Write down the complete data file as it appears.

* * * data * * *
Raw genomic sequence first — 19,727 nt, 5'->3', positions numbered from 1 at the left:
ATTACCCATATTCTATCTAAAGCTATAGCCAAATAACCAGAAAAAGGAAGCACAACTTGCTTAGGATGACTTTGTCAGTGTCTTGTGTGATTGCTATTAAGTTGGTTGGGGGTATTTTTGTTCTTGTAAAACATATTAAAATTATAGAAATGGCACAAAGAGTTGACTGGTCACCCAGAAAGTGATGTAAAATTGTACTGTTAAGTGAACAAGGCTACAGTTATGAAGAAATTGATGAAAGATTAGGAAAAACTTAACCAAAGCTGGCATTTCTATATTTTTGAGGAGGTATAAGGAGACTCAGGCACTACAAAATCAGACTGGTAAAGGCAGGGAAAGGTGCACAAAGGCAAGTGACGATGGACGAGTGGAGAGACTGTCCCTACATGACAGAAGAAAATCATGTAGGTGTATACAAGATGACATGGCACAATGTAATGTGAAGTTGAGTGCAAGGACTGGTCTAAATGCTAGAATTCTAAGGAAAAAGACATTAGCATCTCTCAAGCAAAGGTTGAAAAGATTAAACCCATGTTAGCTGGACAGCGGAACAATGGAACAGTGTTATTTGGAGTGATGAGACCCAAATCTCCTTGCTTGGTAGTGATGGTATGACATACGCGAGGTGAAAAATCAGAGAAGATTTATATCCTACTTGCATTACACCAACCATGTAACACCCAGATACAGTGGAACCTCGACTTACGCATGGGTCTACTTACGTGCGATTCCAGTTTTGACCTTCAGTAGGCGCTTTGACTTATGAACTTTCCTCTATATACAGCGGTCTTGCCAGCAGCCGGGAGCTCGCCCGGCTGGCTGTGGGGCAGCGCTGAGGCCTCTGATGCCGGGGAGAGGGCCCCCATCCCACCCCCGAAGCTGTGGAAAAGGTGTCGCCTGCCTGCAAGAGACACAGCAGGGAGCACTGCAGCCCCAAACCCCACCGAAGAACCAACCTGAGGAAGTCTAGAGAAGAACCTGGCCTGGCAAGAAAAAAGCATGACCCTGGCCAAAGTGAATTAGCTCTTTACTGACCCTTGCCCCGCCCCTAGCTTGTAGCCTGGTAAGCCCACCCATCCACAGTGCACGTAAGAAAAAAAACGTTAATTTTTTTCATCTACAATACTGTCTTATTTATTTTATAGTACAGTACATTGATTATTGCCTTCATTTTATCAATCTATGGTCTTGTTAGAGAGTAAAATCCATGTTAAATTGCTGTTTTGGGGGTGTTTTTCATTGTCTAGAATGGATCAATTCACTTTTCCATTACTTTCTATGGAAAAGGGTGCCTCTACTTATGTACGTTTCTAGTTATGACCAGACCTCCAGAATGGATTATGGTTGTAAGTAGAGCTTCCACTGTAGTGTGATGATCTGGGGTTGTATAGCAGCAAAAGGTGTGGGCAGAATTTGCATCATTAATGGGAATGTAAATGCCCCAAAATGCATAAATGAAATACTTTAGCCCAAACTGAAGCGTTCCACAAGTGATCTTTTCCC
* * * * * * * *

Raw genomic sequence first — 19,727 nt, 5'->3', positions numbered from 1 at the left:
ATTACCCATATTCTATCTAAAGCTATAGCCAAATAACCAGAAAAAGGAAGCACAACTTGCTTAGGATGACTTTGTCAGTGTCTTGTGTGATTGCTATTAAGTTGGTTGGGGGTATTTTTGTTCTTGTAAAACATATTAAAATTATAGAAATGGCACAAAGAGTTGACTGGTCACCCAGAAAGTGATGTAAAATTGTACTGTTAAGTGAACAAGGCTACAGTTATGAAGAAATTGATGAAAGATTAGGAAAAACTTAACCAAAGCTGGCATTTCTATATTTTTGAGGAGGTATAAGGAGACTCAGGCACTACAAAATCAGACTGGTAAAGGCAGGGAAAGGTGCACAAAGGCAAGTGACGATGGACGAGTGGAGAGACTGTCCCTACATGACAGAAGAAAATCATGTAGGTGTATACAAGATGACATGGCACAATGTAATGTGAAGTTGAGTGCAAGGACTGGTCTAAATGCTAGAATTCTAAGGAAAAAGACATTAGCATCTCTCAAGCAAAGGTTGAAAAGATTAAACCCATGTTAGCTGGACAGCGGAACAATGGAACAGTGTTATTTGGAGTGATGAGACCCAAATCTCCTTGCTTGGTAGTGATGGTATGACATACGCGAGGTGAAAAATCAGAGAAGATTTATATCCTACTTGCATTACACCAACCATGTAACACCCAGATACAGTGGAACCTCGACTTACGCATGGGTCTACTTACGTGCGATTCCAGTTTTGACCTTCAGTAGGCGCTTTGACTTATGAACTTTCCTCTATATACAGCGGTCTTGCCAGCAGCCGGGAGCTCGCCCGGCTGGCTGTGGGGCAGCGCTGAGGCCTCTGATGCCGGGGAGAGGGCCCCCATCCCACCCCCGAAGCTGTGGAAAAGGTGTCGCCTGCCTGCAAGAGACACAGCAGGGAGCACTGCAGCCCCAAACCCCACCGAAGAACCAACCTGAGGAAGTCTAGAGAAGAACCTGGCCTGGCAAGAAAAAAGCATGACCCTGGCCAAAGTGAATTAGCTCTTTACTGACCCTTGCCCCGCCCCTAGCTTGTAGCCTGGTAAGCCCACCCATCCACAGTGCACGTAAGAAAAAAAACGTTAATTTTTTTCATCTACAATACTGTCTTATTTATTTTATAGTACAGTACATTGATTATTGCCTTCATTTTATCAATCTATGGTCTTGTTAGAGAGTAAAATCCATGTTAAATTGCTGTTTTGGGGGTGTTTTTCATTGTCTAGAATGGATCAATTCACTTTTCCATTACTTTCTATGGAAAAGGGTGCCTCTACTTATGTACGTTTCTAGTTATGACCAGACCTCCAGAATGGATTATGGTTGTAAGTAGAGCTTCCACTGTAGTGTGATGATCTGGGGTTGTATAGCAGCAAAAGGTGTGGGCAGAATTTGCATCATTAATGGGAATGTAAATGCCCCAAAATGCATAAATGAAATACTTTAGCCCAAACTGAAGCGTTCCACAAGTGATCTTTTCCC